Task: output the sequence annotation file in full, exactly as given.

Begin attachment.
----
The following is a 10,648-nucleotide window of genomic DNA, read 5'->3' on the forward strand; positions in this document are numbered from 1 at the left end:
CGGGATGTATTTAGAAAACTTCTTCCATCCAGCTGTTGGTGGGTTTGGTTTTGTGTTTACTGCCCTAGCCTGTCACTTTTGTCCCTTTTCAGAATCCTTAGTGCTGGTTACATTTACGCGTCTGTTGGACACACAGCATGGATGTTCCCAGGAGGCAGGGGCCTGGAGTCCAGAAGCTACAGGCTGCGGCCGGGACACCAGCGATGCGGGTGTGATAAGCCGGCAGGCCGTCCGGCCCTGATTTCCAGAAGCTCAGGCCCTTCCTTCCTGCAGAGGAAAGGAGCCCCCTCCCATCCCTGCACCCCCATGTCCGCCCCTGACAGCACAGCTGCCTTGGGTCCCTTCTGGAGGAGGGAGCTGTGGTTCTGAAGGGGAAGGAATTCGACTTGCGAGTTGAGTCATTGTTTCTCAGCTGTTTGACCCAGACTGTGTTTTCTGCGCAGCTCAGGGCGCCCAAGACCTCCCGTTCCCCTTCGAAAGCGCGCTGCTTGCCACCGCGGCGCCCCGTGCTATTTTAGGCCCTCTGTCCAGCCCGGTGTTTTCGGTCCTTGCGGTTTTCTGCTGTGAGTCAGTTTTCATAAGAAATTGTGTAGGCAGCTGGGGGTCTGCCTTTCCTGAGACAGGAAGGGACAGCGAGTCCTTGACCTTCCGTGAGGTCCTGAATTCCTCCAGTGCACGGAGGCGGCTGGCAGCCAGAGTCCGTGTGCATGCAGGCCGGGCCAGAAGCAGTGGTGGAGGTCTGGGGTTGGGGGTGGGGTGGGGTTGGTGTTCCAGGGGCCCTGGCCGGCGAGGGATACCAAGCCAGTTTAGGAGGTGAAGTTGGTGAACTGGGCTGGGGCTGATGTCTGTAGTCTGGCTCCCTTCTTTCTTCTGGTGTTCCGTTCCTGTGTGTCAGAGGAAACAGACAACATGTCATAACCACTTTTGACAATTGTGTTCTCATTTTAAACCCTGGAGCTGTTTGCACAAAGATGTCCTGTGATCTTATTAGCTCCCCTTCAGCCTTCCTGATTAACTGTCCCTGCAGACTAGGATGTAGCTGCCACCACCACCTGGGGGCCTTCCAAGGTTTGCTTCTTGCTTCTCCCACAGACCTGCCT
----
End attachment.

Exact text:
The following is a 10,648-nucleotide window of genomic DNA, read 5'->3' on the forward strand; positions in this document are numbered from 1 at the left end:
CGGGATGTATTTAGAAAACTTCTTCCATCCAGCTGTTGGTGGGTTTGGTTTTGTGTTTACTGCCCTAGCCTGTCACTTTTGTCCCTTTTCAGAATCCTTAGTGCTGGTTACATTTACGCGTCTGTTGGACACACAGCATGGATGTTCCCAGGAGGCAGGGGCCTGGAGTCCAGAAGCTACAGGCTGCGGCCGGGACACCAGCGATGCGGGTGTGATAAGCCGGCAGGCCGTCCGGCCCTGATTTCCAGAAGCTCAGGCCCTTCCTTCCTGCAGAGGAAAGGAGCCCCCTCCCATCCCTGCACCCCCATGTCCGCCCCTGACAGCACAGCTGCCTTGGGTCCCTTCTGGAGGAGGGAGCTGTGGTTCTGAAGGGGAAGGAATTCGACTTGCGAGTTGAGTCATTGTTTCTCAGCTGTTTGACCCAGACTGTGTTTTCTGCGCAGCTCAGGGCGCCCAAGACCTCCCGTTCCCCTTCGAAAGCGCGCTGCTTGCCACCGCGGCGCCCCGTGCTATTTTAGGCCCTCTGTCCAGCCCGGTGTTTTCGGTCCTTGCGGTTTTCTGCTGTGAGTCAGTTTTCATAAGAAATTGTGTAGGCAGCTGGGGGTCTGCCTTTCCTGAGACAGGAAGGGACAGCGAGTCCTTGACCTTCCGTGAGGTCCTGAATTCCTCCAGTGCACGGAGGCGGCTGGCAGCCAGAGTCCGTGTGCATGCAGGCCGGGCCAGAAGCAGTGGTGGAGGTCTGGGGTTGGGGGTGGGGTGGGGTTGGTGTTCCAGGGGCCCTGGCCGGCGAGGGATACCAAGCCAGTTTAGGAGGTGAAGTTGGTGAACTGGGCTGGGGCTGATGTCTGTAGTCTGGCTCCCTTCTTTCTTCTGGTGTTCCGTTCCTGTGTGTCAGAGGAAACAGACAACATGTCATAACCACTTTTGACAATTGTGTTCTCATTTTAAACCCTGGAGCTGTTTGCACAAAGATGTCCTGTGATCTTATTAGCTCCCCTTCAGCCTTCCTGATTAACTGTCCCTGCAGACTAGGATGTAGCTGCCACCACCACCTGGGGGCCTTCCAAGGTTTGCTTCTTGCTTCTCCCACAGACCTGCCT